This project is for an adapter board for nRF51822 Core Bluetooth Low Energy modules that I intend to use in both the PiChart display device and the wireless GPS & compass module.
The nRF51822 is a really nice, inexpensive (from €3.5 each for the ICs in single unit volume) very low energy chip which is both an ARM micro controller and a Bluetooth Low Energy (BLE) device.
You can buy cheap modules with the nRF51822 for under €5 on E-bay, known as nRF51822-Core. But they use 2 mm pitch connectors which are a pain, since they don't fit into breadboards.
There is a "motherboard" for these modules available, called BLE400. But it didn't fit my needs (I don't need the USB-serial chip on it, I can't choose what voltage to run it at, it doesn't have voltage shifters neccessary to work with the GPS and compass boards I bought, and it's pretty big (ca 10 x 5 cm).
So I decided to design my own adapter board that I could re-use in different projects, with footprints where I could mount additional components as I need them - LDO, voltage shifters, programming connector, reset button, LEDs, MOSFETS to turn off power to peripherals, and pads for headers so that I can connect it to a breadboard or a Raspberry Pi.
It's a 5 x 5 cm board (for the cheapest manufacturing option at Seeed Studios), with pads at 2.54 mm pitch for access to all pins, positions for headers so the protoboard can be placed in breadboards. One side has a pads for a double row header, so that the board can be mounted on a Raspberry Pi.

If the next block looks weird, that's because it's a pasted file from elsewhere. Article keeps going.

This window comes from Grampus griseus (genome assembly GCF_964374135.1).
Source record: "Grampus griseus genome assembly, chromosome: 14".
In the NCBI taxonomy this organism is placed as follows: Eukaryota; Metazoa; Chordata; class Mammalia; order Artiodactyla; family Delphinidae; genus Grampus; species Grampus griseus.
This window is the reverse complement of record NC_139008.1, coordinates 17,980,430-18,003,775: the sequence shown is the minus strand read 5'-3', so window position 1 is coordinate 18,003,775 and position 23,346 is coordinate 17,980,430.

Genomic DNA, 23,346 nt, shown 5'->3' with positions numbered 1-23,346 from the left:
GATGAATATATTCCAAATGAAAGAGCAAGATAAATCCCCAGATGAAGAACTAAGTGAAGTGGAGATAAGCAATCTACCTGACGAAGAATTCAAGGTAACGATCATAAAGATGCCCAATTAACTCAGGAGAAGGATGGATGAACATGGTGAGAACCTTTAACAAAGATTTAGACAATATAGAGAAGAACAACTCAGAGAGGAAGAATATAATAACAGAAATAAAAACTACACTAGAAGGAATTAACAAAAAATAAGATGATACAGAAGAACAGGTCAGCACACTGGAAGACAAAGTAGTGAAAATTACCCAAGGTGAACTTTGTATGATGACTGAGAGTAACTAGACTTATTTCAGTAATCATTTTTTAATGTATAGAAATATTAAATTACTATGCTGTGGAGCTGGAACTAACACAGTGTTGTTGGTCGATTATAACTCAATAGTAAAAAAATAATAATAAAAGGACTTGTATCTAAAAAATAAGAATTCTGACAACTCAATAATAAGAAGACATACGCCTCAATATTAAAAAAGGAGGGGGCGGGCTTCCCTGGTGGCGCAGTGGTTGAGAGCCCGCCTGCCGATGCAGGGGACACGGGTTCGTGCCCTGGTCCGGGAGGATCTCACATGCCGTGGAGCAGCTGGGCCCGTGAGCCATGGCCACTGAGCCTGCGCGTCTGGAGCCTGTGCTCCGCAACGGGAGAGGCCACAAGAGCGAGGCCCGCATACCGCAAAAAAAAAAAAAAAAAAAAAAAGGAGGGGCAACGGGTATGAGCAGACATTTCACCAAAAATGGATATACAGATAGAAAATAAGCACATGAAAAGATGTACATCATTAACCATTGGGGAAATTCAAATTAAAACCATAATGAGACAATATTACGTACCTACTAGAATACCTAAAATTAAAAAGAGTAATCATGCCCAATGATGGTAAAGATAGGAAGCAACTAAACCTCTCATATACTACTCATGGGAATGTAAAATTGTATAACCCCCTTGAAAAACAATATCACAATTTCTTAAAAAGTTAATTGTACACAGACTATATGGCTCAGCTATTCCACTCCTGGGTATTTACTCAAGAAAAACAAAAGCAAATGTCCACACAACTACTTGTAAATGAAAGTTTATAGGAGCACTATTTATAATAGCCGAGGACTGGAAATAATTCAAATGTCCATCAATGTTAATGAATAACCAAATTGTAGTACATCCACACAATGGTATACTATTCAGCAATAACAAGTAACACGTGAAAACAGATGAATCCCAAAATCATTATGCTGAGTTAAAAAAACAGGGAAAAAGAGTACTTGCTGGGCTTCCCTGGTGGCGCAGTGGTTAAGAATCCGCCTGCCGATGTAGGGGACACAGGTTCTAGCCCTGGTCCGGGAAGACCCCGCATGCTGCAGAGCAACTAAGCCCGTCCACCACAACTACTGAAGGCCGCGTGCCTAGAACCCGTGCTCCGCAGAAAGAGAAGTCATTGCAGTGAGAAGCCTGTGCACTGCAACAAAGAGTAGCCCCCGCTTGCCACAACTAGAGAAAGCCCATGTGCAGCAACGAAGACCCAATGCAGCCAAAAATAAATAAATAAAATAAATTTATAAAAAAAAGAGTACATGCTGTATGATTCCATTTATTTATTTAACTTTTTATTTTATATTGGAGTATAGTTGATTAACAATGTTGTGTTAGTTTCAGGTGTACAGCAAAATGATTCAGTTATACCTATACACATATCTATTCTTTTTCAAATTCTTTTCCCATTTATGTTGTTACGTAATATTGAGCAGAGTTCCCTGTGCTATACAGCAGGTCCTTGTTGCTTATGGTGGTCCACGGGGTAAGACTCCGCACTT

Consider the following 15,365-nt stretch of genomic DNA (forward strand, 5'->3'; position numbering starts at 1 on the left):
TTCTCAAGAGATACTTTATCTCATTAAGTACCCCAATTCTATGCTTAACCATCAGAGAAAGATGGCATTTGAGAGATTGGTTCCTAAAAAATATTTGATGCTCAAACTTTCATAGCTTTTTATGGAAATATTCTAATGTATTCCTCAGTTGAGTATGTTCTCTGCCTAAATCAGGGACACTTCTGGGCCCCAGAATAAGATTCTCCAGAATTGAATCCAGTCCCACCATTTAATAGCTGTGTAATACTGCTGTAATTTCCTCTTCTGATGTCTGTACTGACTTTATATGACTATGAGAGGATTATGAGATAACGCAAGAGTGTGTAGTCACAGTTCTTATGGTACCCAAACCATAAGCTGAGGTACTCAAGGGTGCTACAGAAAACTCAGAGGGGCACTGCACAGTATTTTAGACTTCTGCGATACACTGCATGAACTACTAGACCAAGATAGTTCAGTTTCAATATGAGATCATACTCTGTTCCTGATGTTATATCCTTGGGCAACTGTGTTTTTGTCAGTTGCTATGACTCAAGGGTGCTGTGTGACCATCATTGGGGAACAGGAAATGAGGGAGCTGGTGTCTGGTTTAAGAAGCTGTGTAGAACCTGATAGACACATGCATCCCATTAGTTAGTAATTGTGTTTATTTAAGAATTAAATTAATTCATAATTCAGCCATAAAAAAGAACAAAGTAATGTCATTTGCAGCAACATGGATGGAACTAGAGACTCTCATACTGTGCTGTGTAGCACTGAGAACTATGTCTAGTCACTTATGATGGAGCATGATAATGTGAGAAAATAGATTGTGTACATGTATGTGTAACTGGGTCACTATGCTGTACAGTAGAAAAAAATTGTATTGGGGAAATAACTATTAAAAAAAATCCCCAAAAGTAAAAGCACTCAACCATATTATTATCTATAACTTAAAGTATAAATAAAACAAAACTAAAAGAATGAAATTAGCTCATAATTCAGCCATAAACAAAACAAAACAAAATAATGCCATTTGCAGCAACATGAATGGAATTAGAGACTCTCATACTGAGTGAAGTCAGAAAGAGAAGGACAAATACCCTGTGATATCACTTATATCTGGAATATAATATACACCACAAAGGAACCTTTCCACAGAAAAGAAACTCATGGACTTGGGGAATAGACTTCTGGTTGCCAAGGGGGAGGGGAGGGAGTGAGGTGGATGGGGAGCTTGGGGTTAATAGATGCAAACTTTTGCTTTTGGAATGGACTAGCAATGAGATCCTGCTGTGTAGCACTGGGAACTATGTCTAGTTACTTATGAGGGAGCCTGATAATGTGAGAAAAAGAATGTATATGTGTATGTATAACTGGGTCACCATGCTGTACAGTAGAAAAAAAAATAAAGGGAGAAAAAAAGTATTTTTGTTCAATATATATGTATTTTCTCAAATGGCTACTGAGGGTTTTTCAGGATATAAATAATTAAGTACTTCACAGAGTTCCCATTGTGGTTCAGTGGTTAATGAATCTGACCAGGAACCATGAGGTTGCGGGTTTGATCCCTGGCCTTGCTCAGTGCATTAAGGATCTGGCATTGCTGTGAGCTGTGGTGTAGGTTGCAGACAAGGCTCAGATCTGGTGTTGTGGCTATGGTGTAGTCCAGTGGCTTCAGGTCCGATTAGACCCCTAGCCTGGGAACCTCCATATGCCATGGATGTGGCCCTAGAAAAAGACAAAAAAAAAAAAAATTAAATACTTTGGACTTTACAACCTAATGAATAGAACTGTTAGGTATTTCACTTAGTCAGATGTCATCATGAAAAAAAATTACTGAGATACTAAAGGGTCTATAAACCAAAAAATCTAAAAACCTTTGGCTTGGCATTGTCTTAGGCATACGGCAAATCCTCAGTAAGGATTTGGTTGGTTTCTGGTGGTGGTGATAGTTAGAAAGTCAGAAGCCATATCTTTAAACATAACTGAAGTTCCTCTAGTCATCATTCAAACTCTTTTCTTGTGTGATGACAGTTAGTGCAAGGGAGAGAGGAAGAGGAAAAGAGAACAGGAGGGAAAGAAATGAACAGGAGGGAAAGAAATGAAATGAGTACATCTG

There's a footprint for a SOT-23-5 LDO, you can choose if you want to use it, and chose a Low Dropout Voltage Regulator (LDO, I designed it around a Microchio TC1014 series LDO) according to what voltage you want to run the nRF-Core module at. There's a jumper between the LDO and the nRF chip where you can measure the current use of the chip.
Since the nRF chip can be run at low voltages, but may need interfacing to higher voltage ICs, there are resistor voltage dividers. I'll be using it for serial interfacing to a 3.3-5V GPS with a serial interface.
I also added voltage shifters for bidirectional buses like i2c, using just a single MOSFET for each line, according to Philips Application Note AN97055.
There's a also a reset button.
I'll be posting the Eagle schematic and layouts in a GitHub Repo soon.